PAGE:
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Textile Conservation Team News

Members of the Stan Hywet Needlework Guild are part of a textile conservation team lending their skills with the needle to help preserve and conserve the furnishings and textiles on display through the Manor house.

Spring 2016

The conservation process was a little slow over the winter, what with various members traveling and family events. And family events causing traveling.

We finished the needlepoint settees in the music room during this time and moved on to a silk and lace piano throw with metallic fringe and metallic threads in the embroidery in the center panel.

The throw is visible on the piano in the archival photo on the easel in the Music Room. The center silk panel was shattered, all the embroidery was wheat-colored and there was very little sparkle left in the metallic fringe.

When we carefully turned it over to evaluate the underside, we were all surprised how vibrant the colors were--orange and pale blue flowers, green leaves. The piano the throw rested on was in front of a west window, and it must have laid there for years. The UV radiation triggers a chemical change in the moisture of a textile, and turns all the moisture to hydrogen peroxide. And we know what that does...it's in teeth-whitening strips.

We have noticed numerous times how the visible side of a tapestry, or needlepoint upholstery is faded and dirty, but turn it over, and the colors are brilliant. That's when we get a hint of the majesty of these pieces when they were new. I have tried to take photos with both sides visible to illustrate this, with varying degrees of success.

Reverse side of the piano throw Reverse of Piano Throw

The throw has recently been completed, with backing on the silk panel, tulle over the front and a lightweight, sheer fabric on the back. We look forward to seeing it back on the piano.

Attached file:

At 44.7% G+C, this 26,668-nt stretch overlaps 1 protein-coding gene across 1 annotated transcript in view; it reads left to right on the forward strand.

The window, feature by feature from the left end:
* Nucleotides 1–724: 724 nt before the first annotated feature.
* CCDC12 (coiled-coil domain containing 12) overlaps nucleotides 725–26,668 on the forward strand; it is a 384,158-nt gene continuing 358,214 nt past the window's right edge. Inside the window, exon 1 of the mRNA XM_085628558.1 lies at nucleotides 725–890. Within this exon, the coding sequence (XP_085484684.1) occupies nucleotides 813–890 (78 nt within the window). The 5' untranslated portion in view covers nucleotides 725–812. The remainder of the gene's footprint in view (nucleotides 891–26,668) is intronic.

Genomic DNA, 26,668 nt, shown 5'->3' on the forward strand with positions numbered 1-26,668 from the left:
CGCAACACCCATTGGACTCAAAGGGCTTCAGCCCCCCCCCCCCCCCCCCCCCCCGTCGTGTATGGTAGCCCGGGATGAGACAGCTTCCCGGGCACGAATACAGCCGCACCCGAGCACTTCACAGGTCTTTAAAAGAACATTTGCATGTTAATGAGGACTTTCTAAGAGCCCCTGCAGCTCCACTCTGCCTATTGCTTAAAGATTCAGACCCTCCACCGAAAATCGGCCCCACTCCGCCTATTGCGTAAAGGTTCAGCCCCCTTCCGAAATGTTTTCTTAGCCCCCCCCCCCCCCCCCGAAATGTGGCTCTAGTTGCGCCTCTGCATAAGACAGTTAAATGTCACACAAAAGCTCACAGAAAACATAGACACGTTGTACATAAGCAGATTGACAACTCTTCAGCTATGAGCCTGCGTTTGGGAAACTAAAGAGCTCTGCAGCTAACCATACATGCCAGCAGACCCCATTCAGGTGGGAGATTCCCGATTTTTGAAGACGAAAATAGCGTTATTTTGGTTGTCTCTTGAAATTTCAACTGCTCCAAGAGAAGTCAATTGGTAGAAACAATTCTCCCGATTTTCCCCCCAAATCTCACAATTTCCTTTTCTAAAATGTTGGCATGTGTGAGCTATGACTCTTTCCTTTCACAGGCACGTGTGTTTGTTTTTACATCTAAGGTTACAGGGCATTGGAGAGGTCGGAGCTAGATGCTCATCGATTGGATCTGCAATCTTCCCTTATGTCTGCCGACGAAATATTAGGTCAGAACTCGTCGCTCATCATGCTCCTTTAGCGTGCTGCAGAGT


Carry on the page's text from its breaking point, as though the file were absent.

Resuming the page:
When a textile is brought up to the Dormitory for us to work on, the first couple hours are spent in evaluation of the piece--what needs to be done, how we can best do it, what materials will we need, do we have these materials on hand?

We sometimes spend a little time in speculating on the origins of the textile. There are settees with both Flemish and French tapestries for upholstery. Where did all the needlepoint come from which is on the set of three settees?

And the valence from the Reception Room??? That has been a long time in the research phase. The Stan Hywet Needlework Guild is going to reproduce the valence, with actual stitching to start this summer.

The poor valence was treated horribly by well-meaning people back in the 1970's--we are talking iron-on patches, self-stick vinyl and glue. We had to slowly and carefully detach the vinyl without ripping the original linen, taking as little original stitching fibers as possible with it.

Detail of a prior repair Detail of prior repair

Through bits of fiber on the reverse side of the valence we could determine what was used on the front side. Three different fabrics were used to patch the valence, along with the sticky vinyl. The valence has pieces of velvet sewn to the ends to make it wide enough for the window, although when it was made it was somewhat wider. Over time, at least one entire scallop had been removed, making the alternation go rose-tulip-tulip-rose-tulip, and several scallops had been cut down and seamed back together.

Valance in its present conditionValance

After doing a little research, we think it may have started life as a lambrequin, a scalloped piece of needlework which hung over the edge of a fireplace mantle. These were popular in the early 1800's. I have seen these in America, it is not known at this time if they came over from England. So, it's possible our sad little valence is over 200 years old. We can tell multiple hands stitched it, however long ago. The linen background is in decent shape, but a great deal of the stitching fiber is missing.

We have recently started on the camelback settee from the linenfold hallway. That's the greenish one with the three humps.

This settee is upholstered with a French tapestry, and has all the problems associated with tapestry--rotten silk warp threads, gaps at color changes, lots of dust, and our nemesis--glitter. It is in better shape than several we've worked on, we hope to have it completed in about 6 weeks.

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Updated: May 16, 2016
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